1small watermelon4.4 lbs / 2 kg 'mini' watermelon, 3 lbs / 1.4 kg watermelon flesh
juice from 4 lemons170 ml
4cupswater1 liter / 1 qt
4tablespoonsxylitol or sugar
2small twigs fresh mint
ice cubesoptional, about 6 ice cubes per serving
Make the mint syrup: Add water, sugar/xylitol, and mint twigs into a small pot, bring to a boil. Rub the mint with a spoon into the sides of the pan, helping it release as much flavor as possible. Leave to cool completely then discard the mint leaves.
Using a tablespoon or an ice cream scoop, scoop out the watermelon pulp. Transfer to a food processor and blend thoroughly, then strain through a sieve. Seeds and dry watermelon pulp should stay on the sieve. From 4.4 lbs / 2 kg 'mini' watermelon, I had 3 lbs / 1.4 kg watermelon flesh and then after blending and straining about 4 cups / 1 liter watermelon juice.
In a big pitcher, combine the watermelon juice, lemon juice, water, and mint syrup.
Serve chilled, optionally with ice cubes.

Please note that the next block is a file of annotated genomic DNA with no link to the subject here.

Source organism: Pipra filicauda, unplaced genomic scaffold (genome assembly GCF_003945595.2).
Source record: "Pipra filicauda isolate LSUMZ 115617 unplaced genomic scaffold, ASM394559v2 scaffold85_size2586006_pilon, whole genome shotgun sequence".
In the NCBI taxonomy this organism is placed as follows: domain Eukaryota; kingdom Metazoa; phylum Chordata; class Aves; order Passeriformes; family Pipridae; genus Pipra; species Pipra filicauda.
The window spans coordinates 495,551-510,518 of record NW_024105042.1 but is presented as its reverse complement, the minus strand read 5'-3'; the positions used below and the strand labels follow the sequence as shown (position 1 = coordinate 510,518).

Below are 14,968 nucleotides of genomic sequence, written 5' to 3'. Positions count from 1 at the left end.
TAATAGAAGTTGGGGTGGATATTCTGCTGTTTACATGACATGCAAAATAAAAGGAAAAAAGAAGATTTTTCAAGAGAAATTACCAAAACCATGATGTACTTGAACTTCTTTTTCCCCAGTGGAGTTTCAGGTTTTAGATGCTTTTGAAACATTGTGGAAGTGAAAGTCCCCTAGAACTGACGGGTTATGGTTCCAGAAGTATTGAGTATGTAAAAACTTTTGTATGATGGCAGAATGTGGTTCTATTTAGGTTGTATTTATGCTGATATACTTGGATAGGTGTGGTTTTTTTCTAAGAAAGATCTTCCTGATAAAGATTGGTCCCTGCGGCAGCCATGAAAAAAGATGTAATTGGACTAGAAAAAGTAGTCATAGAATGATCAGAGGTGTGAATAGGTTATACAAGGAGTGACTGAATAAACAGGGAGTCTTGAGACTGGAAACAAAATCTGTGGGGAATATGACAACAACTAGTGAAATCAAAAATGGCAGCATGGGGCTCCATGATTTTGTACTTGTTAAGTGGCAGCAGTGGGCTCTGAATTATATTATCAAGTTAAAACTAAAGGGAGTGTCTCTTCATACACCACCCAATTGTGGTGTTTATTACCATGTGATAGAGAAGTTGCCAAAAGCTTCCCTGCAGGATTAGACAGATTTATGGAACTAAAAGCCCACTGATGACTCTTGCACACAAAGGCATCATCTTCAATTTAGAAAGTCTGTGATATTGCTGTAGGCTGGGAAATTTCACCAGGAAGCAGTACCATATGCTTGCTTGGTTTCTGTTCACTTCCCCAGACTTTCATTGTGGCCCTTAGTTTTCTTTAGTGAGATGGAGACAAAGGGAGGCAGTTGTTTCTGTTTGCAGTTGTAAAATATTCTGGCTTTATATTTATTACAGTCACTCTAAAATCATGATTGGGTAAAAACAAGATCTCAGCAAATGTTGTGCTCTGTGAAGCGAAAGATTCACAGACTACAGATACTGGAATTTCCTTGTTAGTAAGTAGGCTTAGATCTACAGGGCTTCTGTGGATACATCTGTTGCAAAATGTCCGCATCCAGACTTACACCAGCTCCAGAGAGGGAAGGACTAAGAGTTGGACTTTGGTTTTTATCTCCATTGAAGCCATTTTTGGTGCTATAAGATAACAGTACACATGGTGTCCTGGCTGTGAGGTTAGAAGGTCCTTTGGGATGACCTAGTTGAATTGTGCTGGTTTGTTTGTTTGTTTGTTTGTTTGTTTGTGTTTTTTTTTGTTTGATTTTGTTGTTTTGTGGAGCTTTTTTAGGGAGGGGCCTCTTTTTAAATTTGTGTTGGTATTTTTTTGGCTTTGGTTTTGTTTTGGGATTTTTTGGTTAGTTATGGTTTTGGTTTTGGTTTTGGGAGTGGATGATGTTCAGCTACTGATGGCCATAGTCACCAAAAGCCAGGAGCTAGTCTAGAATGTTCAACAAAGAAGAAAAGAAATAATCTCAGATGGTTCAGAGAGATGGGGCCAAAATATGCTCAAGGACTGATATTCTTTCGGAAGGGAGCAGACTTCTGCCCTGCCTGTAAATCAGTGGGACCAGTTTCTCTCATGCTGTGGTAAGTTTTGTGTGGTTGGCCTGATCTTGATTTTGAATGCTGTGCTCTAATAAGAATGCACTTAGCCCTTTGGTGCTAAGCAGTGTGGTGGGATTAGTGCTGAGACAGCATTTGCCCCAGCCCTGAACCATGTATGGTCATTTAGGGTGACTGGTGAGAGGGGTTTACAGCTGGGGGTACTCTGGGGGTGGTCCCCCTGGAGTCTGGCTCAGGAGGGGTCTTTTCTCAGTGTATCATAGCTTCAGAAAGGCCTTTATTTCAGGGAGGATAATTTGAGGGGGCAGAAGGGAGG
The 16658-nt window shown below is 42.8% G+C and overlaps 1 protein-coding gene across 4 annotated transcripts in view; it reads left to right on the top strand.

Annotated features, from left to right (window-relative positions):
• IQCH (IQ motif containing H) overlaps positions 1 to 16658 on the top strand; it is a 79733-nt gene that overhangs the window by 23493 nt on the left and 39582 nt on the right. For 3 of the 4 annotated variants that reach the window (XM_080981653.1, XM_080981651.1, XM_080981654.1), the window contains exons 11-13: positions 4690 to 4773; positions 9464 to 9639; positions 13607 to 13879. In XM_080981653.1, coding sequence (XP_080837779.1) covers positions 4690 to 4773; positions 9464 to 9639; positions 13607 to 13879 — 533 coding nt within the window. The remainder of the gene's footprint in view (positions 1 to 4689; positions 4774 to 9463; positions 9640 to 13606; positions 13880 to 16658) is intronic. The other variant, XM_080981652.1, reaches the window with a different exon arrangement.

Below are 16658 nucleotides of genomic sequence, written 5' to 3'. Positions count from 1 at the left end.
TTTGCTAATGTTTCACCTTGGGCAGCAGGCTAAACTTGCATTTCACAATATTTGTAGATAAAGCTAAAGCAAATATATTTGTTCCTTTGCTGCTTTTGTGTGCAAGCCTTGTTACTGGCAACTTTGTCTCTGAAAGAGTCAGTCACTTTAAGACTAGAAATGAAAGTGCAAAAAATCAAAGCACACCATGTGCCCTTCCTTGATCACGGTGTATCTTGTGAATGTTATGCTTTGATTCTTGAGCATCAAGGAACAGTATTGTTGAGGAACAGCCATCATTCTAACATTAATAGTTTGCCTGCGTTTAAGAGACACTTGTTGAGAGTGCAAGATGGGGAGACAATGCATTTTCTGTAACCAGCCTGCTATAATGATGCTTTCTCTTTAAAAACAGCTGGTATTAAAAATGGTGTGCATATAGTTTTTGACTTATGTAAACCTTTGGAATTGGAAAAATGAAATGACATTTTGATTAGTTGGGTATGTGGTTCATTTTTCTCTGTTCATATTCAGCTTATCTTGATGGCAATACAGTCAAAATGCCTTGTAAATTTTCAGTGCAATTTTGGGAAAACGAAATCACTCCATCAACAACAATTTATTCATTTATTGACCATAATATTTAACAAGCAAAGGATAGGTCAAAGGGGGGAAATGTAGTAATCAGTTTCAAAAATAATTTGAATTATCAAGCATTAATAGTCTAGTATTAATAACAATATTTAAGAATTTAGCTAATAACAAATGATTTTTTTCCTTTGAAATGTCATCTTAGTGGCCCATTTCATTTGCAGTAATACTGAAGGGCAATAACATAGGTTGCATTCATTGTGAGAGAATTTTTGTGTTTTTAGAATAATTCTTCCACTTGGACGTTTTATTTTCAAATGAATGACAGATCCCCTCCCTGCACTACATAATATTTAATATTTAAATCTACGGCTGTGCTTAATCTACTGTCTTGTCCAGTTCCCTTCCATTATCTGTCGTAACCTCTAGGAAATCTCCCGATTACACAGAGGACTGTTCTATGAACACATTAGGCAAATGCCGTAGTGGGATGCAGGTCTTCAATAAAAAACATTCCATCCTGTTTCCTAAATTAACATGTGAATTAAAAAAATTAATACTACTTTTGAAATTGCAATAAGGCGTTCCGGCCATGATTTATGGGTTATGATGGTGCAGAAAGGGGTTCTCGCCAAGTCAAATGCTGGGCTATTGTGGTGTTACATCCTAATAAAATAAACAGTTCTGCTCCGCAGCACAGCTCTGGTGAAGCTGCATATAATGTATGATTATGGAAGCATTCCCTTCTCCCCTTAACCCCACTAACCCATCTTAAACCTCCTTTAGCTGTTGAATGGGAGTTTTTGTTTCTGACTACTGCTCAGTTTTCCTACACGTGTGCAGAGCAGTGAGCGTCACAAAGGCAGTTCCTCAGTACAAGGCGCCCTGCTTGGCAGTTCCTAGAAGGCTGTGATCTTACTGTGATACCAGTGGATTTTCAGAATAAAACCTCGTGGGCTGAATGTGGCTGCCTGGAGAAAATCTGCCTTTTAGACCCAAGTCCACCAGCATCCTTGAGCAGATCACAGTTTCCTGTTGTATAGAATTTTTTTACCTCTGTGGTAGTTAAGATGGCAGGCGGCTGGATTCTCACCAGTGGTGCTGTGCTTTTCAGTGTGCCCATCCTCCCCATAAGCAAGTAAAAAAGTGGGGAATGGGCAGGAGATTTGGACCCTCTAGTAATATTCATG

The amount of sugar/xylitol depends on how sweet your watermelon is and how big and sour the lemons are. If you want to add more sweetener, always dissolve it thoroughly in hot water, then add to the lemonade. The general rule is that you can replace sugar with xylitol in a 1:1 ratio, but I personally find sugar a little sweeter than xylitol so I would add just a little less sugar than xylitol.You can make a larger batch of mint syrup and store it in a tightly closed container for up to 2 weeks. You can use it to flavor any lemonade or drinks!You can buy a seedless watermelon, but it's pulp also need to be blended and strained (it contains a small number of immature seeds). I prefer my lemonade clear, with a small amount of watermelon pulp, so I don't strain it very thoroughly.Instead of lemon juice, you can use a little less lime juice.